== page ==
Cost of smartphones, network hitches, low awareness slow eNaira adoption
•Operators differ on benefits of new scheme, urge FG to strengthen Naira
Nigeria’s hydra-headed challenges including smartphone affordability, network hitches and low awareness appear to weaken the adoption of eNaira in the country.
With many Nigerians already onboard similar fintech applications that offer similar services like the e-naira, there are concerns about competition from the private sector.
With the launch of the eNaira on Monday in Abuja, by President Muhammdu Buhari, Nigeria joined Bahamas, Sweden, Cambodia and South Korea as nations that are now on the global Central Bank Digital Currency (CBDC) tracking map.
President Buhari projected that in the next 10 years, eNaira should boost the country’s Gross Domestic Product (GDP) by $29 billion.
With eNaira powered by availability of networks and smartphones, stakeholders are worried that these requirements and low awareness may hinder the adoption of the initiative in the country.
In Nigeria, network penetration is still largely 2G and 3G dependent, but there have been massive investments in 4G and the country is hoping to commercially launch 5G by January 2022. However, on 2G, 3G and even 4G, there are several complaints around the quality of service offered by operators. This challenge is seen as a major limitation that could hinder the success of eNaira.
Besides, with the majority of Nigerians battling low per capita income as a result of slow-paced recovery of the economy, purchase of smartphones might be jettisoned for more pressing needs.
Already, a report by Alliance for Affordable Internet (A4AI) revealed that though smartphones provide access to life-saving information, enable students to continue their studies online, and foster social connection, they remain unattainable for many around the world due to high costs.
With a study of 187 countries, A4AI found that the global average cost of a smartphone is around 26 per cent of an average monthly income, $104. However, there are significant divisions in affordability between regions and countries that suggest smartphones remain inaccessible to many.
Specifically, A4AI, which is a global coalition working to drive down the cost of Internet access in low- and middle-income countries of the world, said in countries like Nigeria, South Africa, Kenya, the people pay 45 per cent of their monthly income to purchase smartphones.
The 45 per cent is as a result of devaluation and inflation witnessed in the economies. Further, so many people are not yet aware of the eNaira initiative, especially among the artisans and others. Some see the initiative as very elitist, that it is meant for the very rich in the society.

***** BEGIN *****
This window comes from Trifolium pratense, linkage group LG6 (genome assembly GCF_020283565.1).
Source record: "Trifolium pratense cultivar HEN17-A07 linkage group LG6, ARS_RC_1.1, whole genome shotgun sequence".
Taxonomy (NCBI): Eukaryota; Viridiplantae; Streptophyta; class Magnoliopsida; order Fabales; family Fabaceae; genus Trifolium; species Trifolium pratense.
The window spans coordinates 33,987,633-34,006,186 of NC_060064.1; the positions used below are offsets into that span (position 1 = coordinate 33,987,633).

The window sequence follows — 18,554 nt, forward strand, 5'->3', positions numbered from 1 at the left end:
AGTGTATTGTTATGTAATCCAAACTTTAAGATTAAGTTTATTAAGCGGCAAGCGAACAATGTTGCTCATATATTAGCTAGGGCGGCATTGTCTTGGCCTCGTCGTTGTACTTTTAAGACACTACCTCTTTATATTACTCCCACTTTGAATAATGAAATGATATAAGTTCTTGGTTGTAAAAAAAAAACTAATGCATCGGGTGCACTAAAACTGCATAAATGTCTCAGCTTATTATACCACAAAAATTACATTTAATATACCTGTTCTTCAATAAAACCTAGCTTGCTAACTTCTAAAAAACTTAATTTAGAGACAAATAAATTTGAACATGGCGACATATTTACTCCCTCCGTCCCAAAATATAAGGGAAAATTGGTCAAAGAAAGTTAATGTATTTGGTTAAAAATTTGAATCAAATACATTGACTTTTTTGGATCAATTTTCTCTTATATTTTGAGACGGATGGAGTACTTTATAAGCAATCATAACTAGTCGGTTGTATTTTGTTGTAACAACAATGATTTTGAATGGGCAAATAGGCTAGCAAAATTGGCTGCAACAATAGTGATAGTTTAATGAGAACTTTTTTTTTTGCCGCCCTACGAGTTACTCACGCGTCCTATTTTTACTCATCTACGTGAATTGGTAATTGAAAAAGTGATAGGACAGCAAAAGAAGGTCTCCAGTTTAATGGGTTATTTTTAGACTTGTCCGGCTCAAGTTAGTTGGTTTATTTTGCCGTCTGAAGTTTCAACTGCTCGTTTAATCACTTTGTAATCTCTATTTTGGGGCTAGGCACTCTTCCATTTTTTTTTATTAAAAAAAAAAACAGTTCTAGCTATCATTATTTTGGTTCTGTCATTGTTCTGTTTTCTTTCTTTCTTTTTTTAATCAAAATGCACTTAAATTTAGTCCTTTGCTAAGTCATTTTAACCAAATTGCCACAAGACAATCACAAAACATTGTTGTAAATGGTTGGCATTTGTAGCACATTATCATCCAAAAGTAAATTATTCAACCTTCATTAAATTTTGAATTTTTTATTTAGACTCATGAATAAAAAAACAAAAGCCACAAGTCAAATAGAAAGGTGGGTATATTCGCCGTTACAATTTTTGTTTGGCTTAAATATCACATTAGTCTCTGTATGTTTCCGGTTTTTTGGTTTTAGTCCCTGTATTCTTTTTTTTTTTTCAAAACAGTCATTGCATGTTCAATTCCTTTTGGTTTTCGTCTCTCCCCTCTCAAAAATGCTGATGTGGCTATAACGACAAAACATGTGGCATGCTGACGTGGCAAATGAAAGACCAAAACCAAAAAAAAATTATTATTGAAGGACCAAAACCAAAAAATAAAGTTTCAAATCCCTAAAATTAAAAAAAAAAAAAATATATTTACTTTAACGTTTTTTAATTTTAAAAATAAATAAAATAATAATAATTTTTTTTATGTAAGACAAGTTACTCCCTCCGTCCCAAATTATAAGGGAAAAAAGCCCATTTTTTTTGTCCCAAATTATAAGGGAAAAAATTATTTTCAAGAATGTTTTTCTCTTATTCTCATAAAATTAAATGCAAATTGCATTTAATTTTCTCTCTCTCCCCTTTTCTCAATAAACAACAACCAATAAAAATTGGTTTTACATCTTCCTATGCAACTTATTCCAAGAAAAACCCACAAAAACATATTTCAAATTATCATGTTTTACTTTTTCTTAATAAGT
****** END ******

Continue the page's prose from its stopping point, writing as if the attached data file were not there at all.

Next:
Speaking with The Guardian, the Nigerian Coordinator, A4AI, Olusola Teniola, said the Federal Government would require further investments in educating the masses, an increase in the adoption of smartphone devices, an improvement in digital literacy and massive digital infrastructure deployment to fill the dark spots where many Nigerians in their millions are not able to afford access to the Internet, have no power to charge their mobile devices and require financial stimulus to be able to support themselves to be able to fund the usage of these eWallets whether by data or USSD charges that will be applied when they are being used to send or transfer payments.
Teniola, a former president, Association of Telecommunications Operators of Nigeria (ATCON) said the eNaira launch revealed the latest in a number of digital service initiatives that FG introduced to the public since 2018 that should enable a Digital Economy that is still evolving.
According to him, the eNaira made reference to social interventions and efficiencies in digital payments using CBN’ CBDC.
“This was mentioned as a journey by the CBN Governor and recognised by our President that it will be closely monitored. It is now for FG to educate the masses that the eNaira targets for it to gain any mass appeal and acceptability,” he stated.
On its possible impact on the economy, Teniola said it is hard to see how the launch of a digital currency can boost an economy when essentially it represents a digital form of paper currency.
He explained that the boost to the economy will come from increased exports outside oil and “that really is the human talent that should be harnessed for the potential skills in STEM and knowledge society.
“FG needs to put in place a conducive environment to enable the establishment of digital skills, digital jobs and digital services and products that the youth can export. These will boost our economy and diversify it away from being a mono-product economy that it still essentially is.”
From his perspective, a business merchant and Crypto currency dealer, Uche Nwosu, said that floating the eNaira by the apex bank is not what is needed presently to boost their businesses.
According to him, business operators are interested in measures that would urgently strengthen the Naira and make it regain its value in a sustainable basis.
He said this could only be achieved by prioritising infrastructure development and backward integration to boost export, reduce cost and inflation.
In addition, he said people are sceptical about embracing digital solutions in Nigeria due to the nation’s slow digital connectivity and network issues.
Another business operator, Emeka Maduka said the scheme is a good step in the right direction because that is the direction the global economy is moving. It would also enhance easy trading and settlements.
However, he pointed out that there is little understanding on the operations of the initiative, urging the CBN to develop a framework that would address the gap, considering the high level of digital illiteracy in Nigeria.
According to him, if these issues are addressed, it would attract more unbanked Nigerians into the scheme and boost financial inclusion.